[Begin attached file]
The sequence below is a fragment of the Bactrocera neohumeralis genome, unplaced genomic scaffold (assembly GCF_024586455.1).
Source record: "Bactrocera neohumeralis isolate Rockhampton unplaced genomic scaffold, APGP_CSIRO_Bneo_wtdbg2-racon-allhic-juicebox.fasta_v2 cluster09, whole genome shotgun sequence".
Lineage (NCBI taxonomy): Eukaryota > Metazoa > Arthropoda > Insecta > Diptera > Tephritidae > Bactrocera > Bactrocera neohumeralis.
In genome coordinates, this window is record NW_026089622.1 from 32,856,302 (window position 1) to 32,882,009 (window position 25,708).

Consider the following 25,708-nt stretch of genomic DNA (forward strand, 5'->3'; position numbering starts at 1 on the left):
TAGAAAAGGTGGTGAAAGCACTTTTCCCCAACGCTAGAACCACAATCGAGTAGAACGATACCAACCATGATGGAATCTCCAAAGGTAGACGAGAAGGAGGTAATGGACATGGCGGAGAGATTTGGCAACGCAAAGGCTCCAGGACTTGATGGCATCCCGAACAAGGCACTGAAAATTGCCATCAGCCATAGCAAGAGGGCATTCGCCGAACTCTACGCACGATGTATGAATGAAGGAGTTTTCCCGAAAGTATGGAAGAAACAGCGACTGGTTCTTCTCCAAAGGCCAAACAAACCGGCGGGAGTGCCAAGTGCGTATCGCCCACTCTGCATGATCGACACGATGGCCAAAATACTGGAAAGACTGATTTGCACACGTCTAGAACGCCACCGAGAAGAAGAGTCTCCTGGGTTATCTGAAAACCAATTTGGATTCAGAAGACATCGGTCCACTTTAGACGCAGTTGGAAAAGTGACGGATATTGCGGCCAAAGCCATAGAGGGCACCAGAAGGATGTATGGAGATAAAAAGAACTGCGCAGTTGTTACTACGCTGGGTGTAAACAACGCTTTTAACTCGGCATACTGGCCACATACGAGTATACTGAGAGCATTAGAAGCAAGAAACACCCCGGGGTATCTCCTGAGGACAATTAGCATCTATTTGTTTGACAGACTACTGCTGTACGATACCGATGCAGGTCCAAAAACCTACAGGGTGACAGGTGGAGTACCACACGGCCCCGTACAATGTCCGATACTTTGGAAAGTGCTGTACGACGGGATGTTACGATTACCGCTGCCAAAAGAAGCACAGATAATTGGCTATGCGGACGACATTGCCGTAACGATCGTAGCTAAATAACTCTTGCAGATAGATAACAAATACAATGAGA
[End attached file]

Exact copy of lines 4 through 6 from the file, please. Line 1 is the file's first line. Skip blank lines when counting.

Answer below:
In genome coordinates, this window is record NW_026089622.1 from 32,856,302 (window position 1) to 32,882,009 (window position 25,708).

Consider the following 25,708-nt stretch of genomic DNA (forward strand, 5'->3'; position numbering starts at 1 on the left):
TAGAAAAGGTGGTGAAAGCACTTTTCCCCAACGCTAGAACCACAATCGAGTAGAACGATACCAACCATGATGGAATCTCCAAAGGTAGACGAGAAGGAGGTAATGGACATGGCGGAGAGATTTGGCAACGCAAAGGCTCCAGGACTTGATGGCATCCCGAACAAGGCACTGAAAATTGCCATCAGCCATAGCAAGAGGGCATTCGCCGAACTCTACGCACGATGTATGAATGAAGGAGTTTTCCCGAAAGTATGGAAGAAACAGCGACTGGTTCTTCTCCAAAGGCCAAACAAACCGGCGGGAGTGCCAAGTGCGTATCGCCCACTCTGCATGATCGACACGATGGCCAAAATACTGGAAAGACTGATTTGCACACGTCTAGAACGCCACCGAGAAGAAGAGTCTCCTGGGTTATCTGAAAACCAATTTGGATTCAGAAGACATCGGTCCACTTTAGACGCAGTTGGAAAAGTGACGGATATTGCGGCCAAAGCCATAGAGGGCACCAGAAGGATGTATGGAGATAAAAAGAACTGCGCAGTTGTTACTACGCTGGGTGTAAACAACGCTTTTAACTCGGCATACTGGCCACATACGAGTATACTGAGAGCATTAGAAGCAAGAAACACCCCGGGGTATCTCCTGAGGACAATTAGCATCTATTTGTTTGACAGACTACTGCTGTACGATACCGATGCAGGTCCAAAAACCTACAGGGTGACAGGTGGAGTACCACACGGCCCCGTACAATGTCCGATACTTTGGAAAGTGCTGTACGACGGGATGTTACGATTACCGCTGCCAAAAGAAGCACAGATAATTGGCTATGCGGACGACATTGCCGTAACGATCGTAGCTAAATAACTCTTGCAGATAGATAACAAATACAATGAGA